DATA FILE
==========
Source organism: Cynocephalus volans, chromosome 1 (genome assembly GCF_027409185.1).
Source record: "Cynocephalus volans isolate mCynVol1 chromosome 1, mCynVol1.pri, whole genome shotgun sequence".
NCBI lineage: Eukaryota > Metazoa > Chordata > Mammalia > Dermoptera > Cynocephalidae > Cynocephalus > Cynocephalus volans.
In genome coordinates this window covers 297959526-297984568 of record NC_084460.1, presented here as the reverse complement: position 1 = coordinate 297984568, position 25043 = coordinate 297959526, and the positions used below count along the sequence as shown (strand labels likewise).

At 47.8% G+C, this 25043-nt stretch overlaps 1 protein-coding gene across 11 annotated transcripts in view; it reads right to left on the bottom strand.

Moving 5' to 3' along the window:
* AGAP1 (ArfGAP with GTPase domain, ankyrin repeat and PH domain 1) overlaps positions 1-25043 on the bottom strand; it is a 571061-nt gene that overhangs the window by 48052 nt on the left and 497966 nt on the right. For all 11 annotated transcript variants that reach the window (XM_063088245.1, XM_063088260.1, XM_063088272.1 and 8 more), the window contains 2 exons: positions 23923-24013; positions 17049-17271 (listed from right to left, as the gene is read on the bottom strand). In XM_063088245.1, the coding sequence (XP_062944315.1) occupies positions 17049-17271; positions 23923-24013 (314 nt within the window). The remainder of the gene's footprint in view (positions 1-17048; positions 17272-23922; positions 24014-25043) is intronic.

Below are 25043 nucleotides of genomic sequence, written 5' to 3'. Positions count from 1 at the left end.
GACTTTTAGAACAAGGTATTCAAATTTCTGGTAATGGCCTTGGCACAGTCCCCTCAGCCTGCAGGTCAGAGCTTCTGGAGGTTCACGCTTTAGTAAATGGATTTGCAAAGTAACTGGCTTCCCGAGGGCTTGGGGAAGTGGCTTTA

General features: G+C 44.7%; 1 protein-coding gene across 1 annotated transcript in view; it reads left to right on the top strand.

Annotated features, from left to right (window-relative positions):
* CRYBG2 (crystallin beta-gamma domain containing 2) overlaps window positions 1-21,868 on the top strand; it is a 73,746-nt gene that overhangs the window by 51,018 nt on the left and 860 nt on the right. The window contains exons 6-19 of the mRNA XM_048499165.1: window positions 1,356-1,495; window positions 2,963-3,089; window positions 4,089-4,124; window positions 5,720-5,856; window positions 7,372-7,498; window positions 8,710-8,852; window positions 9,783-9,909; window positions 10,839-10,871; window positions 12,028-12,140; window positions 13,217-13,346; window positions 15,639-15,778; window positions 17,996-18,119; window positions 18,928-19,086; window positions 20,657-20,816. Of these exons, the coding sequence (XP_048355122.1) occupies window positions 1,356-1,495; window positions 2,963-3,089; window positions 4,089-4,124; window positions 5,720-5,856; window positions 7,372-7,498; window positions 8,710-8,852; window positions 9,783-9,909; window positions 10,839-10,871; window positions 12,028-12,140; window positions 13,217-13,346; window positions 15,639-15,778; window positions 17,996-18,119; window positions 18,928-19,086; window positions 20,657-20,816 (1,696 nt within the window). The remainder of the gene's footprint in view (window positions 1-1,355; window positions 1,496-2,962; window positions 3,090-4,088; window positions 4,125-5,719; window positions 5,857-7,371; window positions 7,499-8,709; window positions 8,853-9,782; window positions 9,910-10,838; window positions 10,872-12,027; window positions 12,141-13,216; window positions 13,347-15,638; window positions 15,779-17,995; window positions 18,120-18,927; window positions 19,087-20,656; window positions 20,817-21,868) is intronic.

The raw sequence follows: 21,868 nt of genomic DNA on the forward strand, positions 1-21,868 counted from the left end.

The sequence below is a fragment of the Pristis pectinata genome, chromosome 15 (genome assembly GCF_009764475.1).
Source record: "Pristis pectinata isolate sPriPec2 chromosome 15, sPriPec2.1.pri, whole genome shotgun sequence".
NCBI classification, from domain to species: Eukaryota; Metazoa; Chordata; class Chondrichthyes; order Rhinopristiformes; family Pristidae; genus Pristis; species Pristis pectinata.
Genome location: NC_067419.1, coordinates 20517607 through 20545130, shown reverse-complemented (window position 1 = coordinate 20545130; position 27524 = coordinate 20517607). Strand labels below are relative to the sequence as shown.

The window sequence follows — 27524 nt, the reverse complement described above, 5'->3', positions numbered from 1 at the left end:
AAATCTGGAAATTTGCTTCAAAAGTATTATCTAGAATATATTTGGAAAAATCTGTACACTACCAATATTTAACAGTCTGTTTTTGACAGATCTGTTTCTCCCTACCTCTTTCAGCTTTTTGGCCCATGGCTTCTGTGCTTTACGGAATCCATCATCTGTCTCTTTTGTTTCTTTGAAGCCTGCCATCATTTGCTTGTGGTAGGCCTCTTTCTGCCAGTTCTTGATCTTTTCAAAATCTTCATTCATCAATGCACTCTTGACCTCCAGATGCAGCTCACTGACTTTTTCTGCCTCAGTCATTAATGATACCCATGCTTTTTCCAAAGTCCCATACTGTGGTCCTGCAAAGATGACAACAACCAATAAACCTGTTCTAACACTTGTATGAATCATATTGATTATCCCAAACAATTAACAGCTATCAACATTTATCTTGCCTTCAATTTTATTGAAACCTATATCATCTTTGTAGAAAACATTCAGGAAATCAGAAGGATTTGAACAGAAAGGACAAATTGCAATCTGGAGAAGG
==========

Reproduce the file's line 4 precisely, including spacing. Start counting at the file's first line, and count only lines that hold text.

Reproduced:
In genome coordinates this window covers 297959526-297984568 of record NC_084460.1, presented here as the reverse complement: position 1 = coordinate 297984568, position 25043 = coordinate 297959526, and the positions used below count along the sequence as shown (strand labels likewise).